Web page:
Minimizing maladaptive scarring is believed to be useful in treatment of fibrotic diseases and conditions, including but not limited to ocular and cardiovascular diseases, wound healing, and scleroderma.

Anti-S1P Antibodies for the Treatment of Scleroderma

The compositions and methods of the invention will be useful in treating disorders and diseases characterized, at least in part, by aberrant neovascularization, angiogenesis, fibrogenesis, fibrosis, scarring, inflammation, and immune response. One such disease is scleroderma, which is also referred to as systemic sclerosis.

Scleroderma is an autoimmune disease that causes scarring or thickening of the skin, and sometimes involves other areas of the body, including the lungs, heart, and/or kidneys. Scleroderma is characterized by the formation of scar tissue (fibrosis) in the skin and organs of the body, which can lead to thickening and firmness of involved areas, with consequent reduction in function. Today, about 300,000 Americans have scleroderma, according to the Scleroderma Foundation. One-third or less of those affected have widespread disease, while the remaining two-thirds primarily have skin symptoms. When the disease affects the lungs and causing scarring, breathing can become restricted because the lungs can no longer expand as they should. To measure breathing capability, doctors use a device that assesses forced vital capacity (FVC). In people with an FVC of less than 50 percent of the expected reading, the 10-year mortality rate from scleroderma-related lung disease is about 42 percent. One reason the mortality rate is so high is that no effective treatment is currently available.

As described in the examples of this application, existing evidence indicates that S1P is a pro-fibrotic growth factor that can contribute to fibroblast activation, proliferation, and the resulting increased fibroblast activity associated with maladaptive scarring and remodeling. Moreover, potential roles for S1P in activity of skin and other types of fibroblasts have been demonstrated. For example, it has been shown that bioactive lipids stimulate the migration of murine skin fibroblasts (Hama, et al., J Biol Chem. 2004 Apr. 23; 279(17):17634-9), and human skin fibroblasts express several S1P receptor subtypes (Zhang, et al., Blood. 1999 May 1; 93(9):2984-90). In addition to the many direct effects of S1P on fibroblast activity, S1P also may have many potential indirect effects on fibroblast activity. For example, S1P may facilitate the action of other well-known pro-fibrotic factors, such as TGF-β and platelet derived growth factor (PDGF). TGF-β is one of the most widely studied and recognized contributors to fibrosis (Desmouliere, et al., J Cell Biol 122: 103-111, 1993). TGF-β upregulates SphK1 expression and activity leading to increased expression of tissue inhibitors of metalloproteinases 1 (TIMP-1), a protein that inhibits ECM degradation (Yamanaka, et al., J Biol Chem 279: 53994-54001, 2004). Increased expression of TIMP-1 is linked to interstitial fibrosis and diastolic dysfunction in heart failure patients (Heymans, et al., Am J Pathol 166: 15-25, 2005). Conversely, S1P stimulates expression and release of TGF-β (Norata, et al., Circulation 111: 2805-2811, 2005). There is also distinct evidence of crosstalk between S1P and PDGF. S1P directly stimulates expression of PDGF (Usui, et al., J Biol Chem 279: 12300-12311, 2004). In addition, the S1P1 receptor and the PDGF receptor bind one another and their association is necessary for PDGF activation of downstream signaling which contributes to proliferation and migration of various cell types (Long, et al., Prostaglandins Other Lipid Mediat 80: 74-80, 2006; Baudhuin et al., Faseb J 18: 341-343, 2004). As such, the effects of TGF-β and PDGF on fibrosis may be due in part to crosstalk with the S1P signaling pathway. As such, the compositions and methods of the invention can be used to treat scleroderma, particularly by decreasing the effective in vivo concentration of a particular target lipid, for example, S1P.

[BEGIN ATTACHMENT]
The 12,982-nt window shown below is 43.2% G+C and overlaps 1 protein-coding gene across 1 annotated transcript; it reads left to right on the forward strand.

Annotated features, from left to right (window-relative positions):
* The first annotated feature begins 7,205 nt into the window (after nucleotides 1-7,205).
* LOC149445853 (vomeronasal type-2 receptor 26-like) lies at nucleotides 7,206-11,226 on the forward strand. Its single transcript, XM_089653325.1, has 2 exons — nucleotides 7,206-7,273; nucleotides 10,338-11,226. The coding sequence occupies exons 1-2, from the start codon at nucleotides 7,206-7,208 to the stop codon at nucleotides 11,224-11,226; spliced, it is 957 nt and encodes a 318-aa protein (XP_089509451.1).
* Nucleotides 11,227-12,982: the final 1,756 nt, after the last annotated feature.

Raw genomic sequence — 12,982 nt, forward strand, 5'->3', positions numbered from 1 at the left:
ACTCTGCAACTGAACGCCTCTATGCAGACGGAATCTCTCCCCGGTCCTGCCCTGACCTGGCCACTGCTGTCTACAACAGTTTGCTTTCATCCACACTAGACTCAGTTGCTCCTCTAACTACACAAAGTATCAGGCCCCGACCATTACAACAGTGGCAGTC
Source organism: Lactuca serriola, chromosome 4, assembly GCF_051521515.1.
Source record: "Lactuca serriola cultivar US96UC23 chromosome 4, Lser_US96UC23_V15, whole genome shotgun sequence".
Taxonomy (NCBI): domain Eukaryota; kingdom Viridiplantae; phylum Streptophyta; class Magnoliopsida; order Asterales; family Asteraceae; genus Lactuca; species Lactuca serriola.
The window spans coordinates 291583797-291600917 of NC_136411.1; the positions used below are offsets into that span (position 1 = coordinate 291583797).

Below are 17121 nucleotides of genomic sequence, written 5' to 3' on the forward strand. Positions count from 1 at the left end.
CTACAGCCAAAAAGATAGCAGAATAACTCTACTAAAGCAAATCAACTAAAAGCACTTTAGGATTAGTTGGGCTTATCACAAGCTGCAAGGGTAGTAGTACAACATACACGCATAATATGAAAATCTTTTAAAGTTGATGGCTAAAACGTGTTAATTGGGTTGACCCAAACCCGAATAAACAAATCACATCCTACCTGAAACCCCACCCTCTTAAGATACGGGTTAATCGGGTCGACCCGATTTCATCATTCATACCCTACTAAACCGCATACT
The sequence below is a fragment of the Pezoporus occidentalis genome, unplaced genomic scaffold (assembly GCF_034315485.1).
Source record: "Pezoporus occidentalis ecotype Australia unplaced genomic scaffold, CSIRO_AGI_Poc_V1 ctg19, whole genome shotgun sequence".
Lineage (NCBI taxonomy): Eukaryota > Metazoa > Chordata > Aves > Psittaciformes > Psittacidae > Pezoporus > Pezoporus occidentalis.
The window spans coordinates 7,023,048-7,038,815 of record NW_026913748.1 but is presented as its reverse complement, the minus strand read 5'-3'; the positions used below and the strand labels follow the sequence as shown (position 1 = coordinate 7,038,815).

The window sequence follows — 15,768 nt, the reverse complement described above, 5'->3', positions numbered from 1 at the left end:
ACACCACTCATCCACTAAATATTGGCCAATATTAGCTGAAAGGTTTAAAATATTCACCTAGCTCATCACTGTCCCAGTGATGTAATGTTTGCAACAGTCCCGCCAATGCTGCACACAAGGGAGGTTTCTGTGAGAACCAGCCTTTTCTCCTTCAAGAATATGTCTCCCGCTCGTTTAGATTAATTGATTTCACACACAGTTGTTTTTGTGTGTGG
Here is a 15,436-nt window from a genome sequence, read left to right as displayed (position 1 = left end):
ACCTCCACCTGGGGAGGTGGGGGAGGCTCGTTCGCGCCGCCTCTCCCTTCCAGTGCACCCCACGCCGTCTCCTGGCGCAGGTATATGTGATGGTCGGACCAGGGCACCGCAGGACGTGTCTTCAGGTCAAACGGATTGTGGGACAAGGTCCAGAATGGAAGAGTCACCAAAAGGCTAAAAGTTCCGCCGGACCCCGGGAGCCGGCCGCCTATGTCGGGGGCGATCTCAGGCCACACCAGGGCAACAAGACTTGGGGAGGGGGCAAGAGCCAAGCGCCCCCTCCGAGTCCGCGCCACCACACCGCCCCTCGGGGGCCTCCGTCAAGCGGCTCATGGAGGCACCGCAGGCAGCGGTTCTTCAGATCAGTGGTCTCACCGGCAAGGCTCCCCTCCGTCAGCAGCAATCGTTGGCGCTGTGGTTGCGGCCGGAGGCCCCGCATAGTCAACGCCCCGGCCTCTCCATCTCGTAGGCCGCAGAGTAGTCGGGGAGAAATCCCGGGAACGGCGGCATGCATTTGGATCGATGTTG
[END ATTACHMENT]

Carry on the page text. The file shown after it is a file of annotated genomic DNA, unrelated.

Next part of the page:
Systemic scleroderma is thought to be exacerbated by stimulatory autoantibodies against PDGF receptors (Baroni, et al., N Engl J Med. 2006 v354(25):2667-76), and PDGF receptors are up-regulated in scleroderma fibroblasts in response to TGF-β (Yamakage, et al., J Exp Med. 1992 May 1; 175(5):1227-34). Because of the substantial cross-talk among the S1P, PDGF and TGF-β signaling systems, blocking S1P bioactivity with and anti-S1P agent (e.g., an anti-S1P mAb) could indirectly mitigate the pro-sclerotic effects of PDGF and TGF-β. Moreover, treatment with such an anti-S1P agent could benefit scleroderma patients by mitigating the direct effects of S1P on skin and other forms of fibroblasts that contribute to disease progression.

S1P and Ocular Diseases and Conditions

Pathologic or aberrant angiogenesis/neovascularization, aberrant remodeling, fibrosis and scarring and inflammation occur in association with retinal and ocular diseases such as age-related macular degeneration (AMD), diabetic retinopathy (DR), and in retinopathy of prematurity (ROP) and other developmental disorders [Eichler, et al. (2006), Curr Pharm Des, vol 12: 2645-60], as well as being a result of infections and mechanical injury to the eye [Ciulla, et al. (2001), Curr Opin Opthalmol, vol 12: 442-9 and Dart et al (2003), Eye, vol 17: 886-92]. It is believed that antibodies against S1P will be useful in treating ocular diseases for which pathologic or aberrant angiogenesis/neovascularization, aberrant remodeling, fibrosis, and scarring or inflammation are a component.